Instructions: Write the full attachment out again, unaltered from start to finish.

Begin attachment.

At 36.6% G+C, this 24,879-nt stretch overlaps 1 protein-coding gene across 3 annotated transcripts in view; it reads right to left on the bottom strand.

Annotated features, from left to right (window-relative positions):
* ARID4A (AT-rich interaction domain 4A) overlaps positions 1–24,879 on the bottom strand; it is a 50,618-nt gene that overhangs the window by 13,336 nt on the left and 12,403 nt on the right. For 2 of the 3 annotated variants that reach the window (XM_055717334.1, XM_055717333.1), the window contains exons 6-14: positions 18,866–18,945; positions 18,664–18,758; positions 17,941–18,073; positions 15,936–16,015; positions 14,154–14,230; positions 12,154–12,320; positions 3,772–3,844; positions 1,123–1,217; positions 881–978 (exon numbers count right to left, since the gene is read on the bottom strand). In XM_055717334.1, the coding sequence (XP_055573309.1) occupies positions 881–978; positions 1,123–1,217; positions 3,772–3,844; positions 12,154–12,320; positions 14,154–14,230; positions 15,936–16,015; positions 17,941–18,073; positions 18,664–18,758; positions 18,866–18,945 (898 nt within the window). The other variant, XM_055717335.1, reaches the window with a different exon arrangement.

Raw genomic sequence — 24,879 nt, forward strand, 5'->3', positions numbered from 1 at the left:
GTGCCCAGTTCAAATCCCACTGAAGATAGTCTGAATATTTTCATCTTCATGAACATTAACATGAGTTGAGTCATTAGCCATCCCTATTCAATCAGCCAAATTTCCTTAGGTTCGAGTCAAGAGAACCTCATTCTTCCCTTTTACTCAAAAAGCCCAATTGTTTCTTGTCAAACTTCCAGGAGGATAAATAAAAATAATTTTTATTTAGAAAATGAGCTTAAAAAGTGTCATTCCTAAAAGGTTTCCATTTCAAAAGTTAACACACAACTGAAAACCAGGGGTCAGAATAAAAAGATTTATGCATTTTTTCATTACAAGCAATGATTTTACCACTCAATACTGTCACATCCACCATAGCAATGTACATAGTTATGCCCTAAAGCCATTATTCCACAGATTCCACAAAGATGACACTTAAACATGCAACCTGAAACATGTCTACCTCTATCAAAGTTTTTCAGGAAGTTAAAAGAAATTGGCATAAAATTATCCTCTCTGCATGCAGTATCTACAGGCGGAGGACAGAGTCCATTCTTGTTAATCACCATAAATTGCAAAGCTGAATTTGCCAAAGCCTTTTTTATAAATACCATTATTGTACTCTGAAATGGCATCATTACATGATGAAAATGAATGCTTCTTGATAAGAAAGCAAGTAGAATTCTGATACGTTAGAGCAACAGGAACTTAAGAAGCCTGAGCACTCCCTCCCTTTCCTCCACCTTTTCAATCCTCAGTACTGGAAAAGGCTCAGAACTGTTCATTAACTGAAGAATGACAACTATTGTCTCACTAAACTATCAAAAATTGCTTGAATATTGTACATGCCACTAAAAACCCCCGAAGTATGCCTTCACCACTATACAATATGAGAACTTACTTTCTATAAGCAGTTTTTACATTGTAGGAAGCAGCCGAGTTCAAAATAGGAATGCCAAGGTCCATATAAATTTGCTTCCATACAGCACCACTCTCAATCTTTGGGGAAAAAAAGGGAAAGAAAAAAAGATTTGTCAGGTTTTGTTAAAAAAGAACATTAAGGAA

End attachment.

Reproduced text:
At 36.6% G+C, this 24,879-nt stretch overlaps 1 protein-coding gene across 3 annotated transcripts in view; it reads right to left on the bottom strand.

Annotated features, from left to right (window-relative positions):
* ARID4A (AT-rich interaction domain 4A) overlaps positions 1–24,879 on the bottom strand; it is a 50,618-nt gene that overhangs the window by 13,336 nt on the left and 12,403 nt on the right. For 2 of the 3 annotated variants that reach the window (XM_055717334.1, XM_055717333.1), the window contains exons 6-14: positions 18,866–18,945; positions 18,664–18,758; positions 17,941–18,073; positions 15,936–16,015; positions 14,154–14,230; positions 12,154–12,320; positions 3,772–3,844; positions 1,123–1,217; positions 881–978 (exon numbers count right to left, since the gene is read on the bottom strand). In XM_055717334.1, the coding sequence (XP_055573309.1) occupies positions 881–978; positions 1,123–1,217; positions 3,772–3,844; positions 12,154–12,320; positions 14,154–14,230; positions 15,936–16,015; positions 17,941–18,073; positions 18,664–18,758; positions 18,866–18,945 (898 nt within the window). The other variant, XM_055717335.1, reaches the window with a different exon arrangement.

Raw genomic sequence — 24,879 nt, forward strand, 5'->3', positions numbered from 1 at the left:
GTGCCCAGTTCAAATCCCACTGAAGATAGTCTGAATATTTTCATCTTCATGAACATTAACATGAGTTGAGTCATTAGCCATCCCTATTCAATCAGCCAAATTTCCTTAGGTTCGAGTCAAGAGAACCTCATTCTTCCCTTTTACTCAAAAAGCCCAATTGTTTCTTGTCAAACTTCCAGGAGGATAAATAAAAATAATTTTTATTTAGAAAATGAGCTTAAAAAGTGTCATTCCTAAAAGGTTTCCATTTCAAAAGTTAACACACAACTGAAAACCAGGGGTCAGAATAAAAAGATTTATGCATTTTTTCATTACAAGCAATGATTTTACCACTCAATACTGTCACATCCACCATAGCAATGTACATAGTTATGCCCTAAAGCCATTATTCCACAGATTCCACAAAGATGACACTTAAACATGCAACCTGAAACATGTCTACCTCTATCAAAGTTTTTCAGGAAGTTAAAAGAAATTGGCATAAAATTATCCTCTCTGCATGCAGTATCTACAGGCGGAGGACAGAGTCCATTCTTGTTAATCACCATAAATTGCAAAGCTGAATTTGCCAAAGCCTTTTTTATAAATACCATTATTGTACTCTGAAATGGCATCATTACATGATGAAAATGAATGCTTCTTGATAAGAAAGCAAGTAGAATTCTGATACGTTAGAGCAACAGGAACTTAAGAAGCCTGAGCACTCCCTCCCTTTCCTCCACCTTTTCAATCCTCAGTACTGGAAAAGGCTCAGAACTGTTCATTAACTGAAGAATGACAACTATTGTCTCACTAAACTATCAAAAATTGCTTGAATATTGTACATGCCACTAAAAACCCCCGAAGTATGCCTTCACCACTATACAATATGAGAACTTACTTTCTATAAGCAGTTTTTACATTGTAGGAAGCAGCCGAGTTCAAAATAGGAATGCCAAGGTCCATATAAATTTGCTTCCATACAGCACCACTCTCAATCTTTGGGGAAAAAAAGGGAAAGAAAAAAAGATTTGTCAGGTTTTGTTAAAAAAGAACATTAAGGAA